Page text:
Maps summarizing current and projected geographical and ecological patterns within montane regions globally. (a) Terrestrial areas occurring above 1000 m in altitude. Within these areas, (b) the projected IPCC A2 temperature anomaly between 1980–1999 and 2080–2099, (c) species richness of montane birds (n = 1009; realm boundaries delineated by red lines), and (d) average log geographical range size (lateral range extent) of montane birds. (e) Median per cent change in range size for montane birds and (f) the number of montane birds projected to lose 50% or more of their range resulting in range sizes less than 20 000 km2 under the no-dispersal (ND) scenario. All maps, except for (a), which is at 1 km resolution, were summarized within an equal-area grid with a cell area of 3091 km2. Colour ramps use Jenk's natural breaks classification.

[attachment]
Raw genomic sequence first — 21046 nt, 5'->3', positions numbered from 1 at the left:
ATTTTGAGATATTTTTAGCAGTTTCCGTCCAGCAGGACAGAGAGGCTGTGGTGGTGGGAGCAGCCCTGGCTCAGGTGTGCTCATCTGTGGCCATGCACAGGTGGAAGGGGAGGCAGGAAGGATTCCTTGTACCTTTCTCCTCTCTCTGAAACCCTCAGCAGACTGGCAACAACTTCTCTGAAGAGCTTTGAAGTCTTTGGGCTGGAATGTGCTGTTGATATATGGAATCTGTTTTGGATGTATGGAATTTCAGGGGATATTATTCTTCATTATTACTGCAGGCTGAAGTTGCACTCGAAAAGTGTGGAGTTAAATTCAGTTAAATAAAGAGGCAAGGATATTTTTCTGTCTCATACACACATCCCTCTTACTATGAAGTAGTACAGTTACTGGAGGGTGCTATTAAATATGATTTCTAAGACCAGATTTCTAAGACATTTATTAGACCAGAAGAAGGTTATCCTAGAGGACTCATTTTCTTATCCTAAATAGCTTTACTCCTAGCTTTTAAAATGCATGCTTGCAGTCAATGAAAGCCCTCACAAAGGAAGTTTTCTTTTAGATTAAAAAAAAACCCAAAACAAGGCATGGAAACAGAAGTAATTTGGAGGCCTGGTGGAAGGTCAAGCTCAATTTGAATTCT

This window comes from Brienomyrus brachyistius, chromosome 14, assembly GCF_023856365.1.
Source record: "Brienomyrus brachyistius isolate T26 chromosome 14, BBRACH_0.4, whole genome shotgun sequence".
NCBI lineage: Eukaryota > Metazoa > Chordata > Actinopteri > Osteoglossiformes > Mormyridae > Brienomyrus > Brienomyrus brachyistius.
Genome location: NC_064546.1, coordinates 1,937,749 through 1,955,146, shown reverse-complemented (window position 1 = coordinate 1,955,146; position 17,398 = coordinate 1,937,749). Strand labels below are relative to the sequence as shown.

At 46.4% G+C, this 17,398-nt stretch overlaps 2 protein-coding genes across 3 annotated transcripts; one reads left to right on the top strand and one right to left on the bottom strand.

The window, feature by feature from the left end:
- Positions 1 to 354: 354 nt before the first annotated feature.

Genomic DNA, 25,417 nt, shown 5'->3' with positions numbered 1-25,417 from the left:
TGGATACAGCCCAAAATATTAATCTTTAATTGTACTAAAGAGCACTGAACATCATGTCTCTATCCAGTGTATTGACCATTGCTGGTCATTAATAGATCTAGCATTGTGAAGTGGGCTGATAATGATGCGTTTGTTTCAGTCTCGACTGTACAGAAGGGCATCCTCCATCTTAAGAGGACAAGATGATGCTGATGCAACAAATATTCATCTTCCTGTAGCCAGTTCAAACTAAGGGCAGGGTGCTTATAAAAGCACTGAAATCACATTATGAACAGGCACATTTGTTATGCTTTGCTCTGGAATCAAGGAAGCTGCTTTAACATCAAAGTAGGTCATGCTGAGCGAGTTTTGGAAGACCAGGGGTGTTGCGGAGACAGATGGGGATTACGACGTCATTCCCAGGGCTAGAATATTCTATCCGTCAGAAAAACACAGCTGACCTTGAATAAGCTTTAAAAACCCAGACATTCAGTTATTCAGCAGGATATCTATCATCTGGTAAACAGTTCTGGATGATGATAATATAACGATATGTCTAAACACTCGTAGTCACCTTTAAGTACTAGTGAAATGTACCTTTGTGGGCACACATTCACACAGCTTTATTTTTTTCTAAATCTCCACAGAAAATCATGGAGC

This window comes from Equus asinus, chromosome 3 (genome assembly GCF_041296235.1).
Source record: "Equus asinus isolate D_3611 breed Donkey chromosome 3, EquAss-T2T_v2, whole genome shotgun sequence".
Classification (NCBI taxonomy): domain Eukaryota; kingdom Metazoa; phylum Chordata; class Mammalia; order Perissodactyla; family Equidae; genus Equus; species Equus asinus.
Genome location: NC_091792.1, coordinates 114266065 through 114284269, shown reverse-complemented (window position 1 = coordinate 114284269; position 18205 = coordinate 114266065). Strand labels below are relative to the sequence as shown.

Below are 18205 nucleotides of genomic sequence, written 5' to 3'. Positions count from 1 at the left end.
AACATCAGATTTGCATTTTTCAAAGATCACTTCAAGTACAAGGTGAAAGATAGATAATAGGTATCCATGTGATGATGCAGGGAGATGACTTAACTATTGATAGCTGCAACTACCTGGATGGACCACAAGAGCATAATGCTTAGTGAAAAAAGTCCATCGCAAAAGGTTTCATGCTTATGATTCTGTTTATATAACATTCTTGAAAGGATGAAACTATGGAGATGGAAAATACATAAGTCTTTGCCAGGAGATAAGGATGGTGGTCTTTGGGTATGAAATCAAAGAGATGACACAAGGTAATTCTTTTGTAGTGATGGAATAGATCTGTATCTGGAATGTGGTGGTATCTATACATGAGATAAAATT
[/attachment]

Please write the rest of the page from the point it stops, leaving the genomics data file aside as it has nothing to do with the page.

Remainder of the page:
Recent climate change (Karl & Trenberth 2003) has already impacted biological systems worldwide (Parmesan & Yohe 2003; Root et al. 2003; Parmesan 2006; Rosenzweig et al. 2008) and mountain ecosystems are considered especially susceptible (Diaz et al. 2003; Nogués-Bravo et al. 2007). Recent work indicates the greatest relative impacts of global warming are likely to occur within tropical mountains and mountains at high northern latitudes (Still et al. 1999; Williams et al. 2007; Pepin & Lundquist 2008). There is evidence that many montane taxa have already responded to global warming by dispersing to higher elevations (Parmesan 2006). This trend, with some exceptions (Wilson et al. 2007; Moritz et al. 2008), has been documented primarily for woody plants at their leading or upper altitudinal range boundaries (Jump et al. 2009). As species move up in elevation, dispersal may be hampered by declines in the quantity and quality of habitable land area (electronic supplementary material, figure S1) and the development of vertical gaps between current and future suitable elevation bands (range-shift gaps), which may be particular acute for species with narrow vertical distributions (Colwell et al. 2008). With such constraints, population sizes are certain to decline (Schaffer 1981), ultimately leading to mountaintop extinctions (Colwell et al. 2008; Sekercioglu et al. 2008). The spatial variation in the structure and extent of orographic features (figure 1a), projected temperature changes (figure 1b) and species' vertical range extents and lateral range extents (or geographical range size) are all expected to jointly delineate geographical range contractions and extinction risk, but as yet it is unclear how.